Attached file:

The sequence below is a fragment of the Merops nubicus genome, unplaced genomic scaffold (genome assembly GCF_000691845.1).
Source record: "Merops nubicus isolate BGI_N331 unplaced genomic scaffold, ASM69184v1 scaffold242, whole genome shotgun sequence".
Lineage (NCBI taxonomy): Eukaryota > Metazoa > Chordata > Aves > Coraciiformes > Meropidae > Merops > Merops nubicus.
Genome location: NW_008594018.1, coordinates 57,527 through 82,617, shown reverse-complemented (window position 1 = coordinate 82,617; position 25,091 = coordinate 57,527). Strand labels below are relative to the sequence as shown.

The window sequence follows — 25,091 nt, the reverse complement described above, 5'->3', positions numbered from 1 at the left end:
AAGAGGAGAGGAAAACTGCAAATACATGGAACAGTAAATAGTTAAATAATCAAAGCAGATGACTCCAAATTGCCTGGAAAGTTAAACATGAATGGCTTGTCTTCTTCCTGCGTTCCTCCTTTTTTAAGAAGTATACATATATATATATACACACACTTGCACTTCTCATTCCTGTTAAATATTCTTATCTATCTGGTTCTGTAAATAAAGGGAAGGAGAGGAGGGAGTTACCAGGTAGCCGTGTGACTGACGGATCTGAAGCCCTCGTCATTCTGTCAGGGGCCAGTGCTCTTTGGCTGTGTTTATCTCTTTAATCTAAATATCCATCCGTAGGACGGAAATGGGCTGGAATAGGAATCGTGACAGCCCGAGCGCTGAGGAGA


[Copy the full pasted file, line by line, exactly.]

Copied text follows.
The sequence below is a fragment of the Merops nubicus genome, unplaced genomic scaffold (genome assembly GCF_000691845.1).
Source record: "Merops nubicus isolate BGI_N331 unplaced genomic scaffold, ASM69184v1 scaffold242, whole genome shotgun sequence".
Lineage (NCBI taxonomy): Eukaryota > Metazoa > Chordata > Aves > Coraciiformes > Meropidae > Merops > Merops nubicus.
Genome location: NW_008594018.1, coordinates 57,527 through 82,617, shown reverse-complemented (window position 1 = coordinate 82,617; position 25,091 = coordinate 57,527). Strand labels below are relative to the sequence as shown.

The window sequence follows — 25,091 nt, the reverse complement described above, 5'->3', positions numbered from 1 at the left end:
AAGAGGAGAGGAAAACTGCAAATACATGGAACAGTAAATAGTTAAATAATCAAAGCAGATGACTCCAAATTGCCTGGAAAGTTAAACATGAATGGCTTGTCTTCTTCCTGCGTTCCTCCTTTTTTAAGAAGTATACATATATATATATACACACACTTGCACTTCTCATTCCTGTTAAATATTCTTATCTATCTGGTTCTGTAAATAAAGGGAAGGAGAGGAGGGAGTTACCAGGTAGCCGTGTGACTGACGGATCTGAAGCCCTCGTCATTCTGTCAGGGGCCAGTGCTCTTTGGCTGTGTTTATCTCTTTAATCTAAATATCCATCCGTAGGACGGAAATGGGCTGGAATAGGAATCGTGACAGCCCGAGCGCTGAGGAGA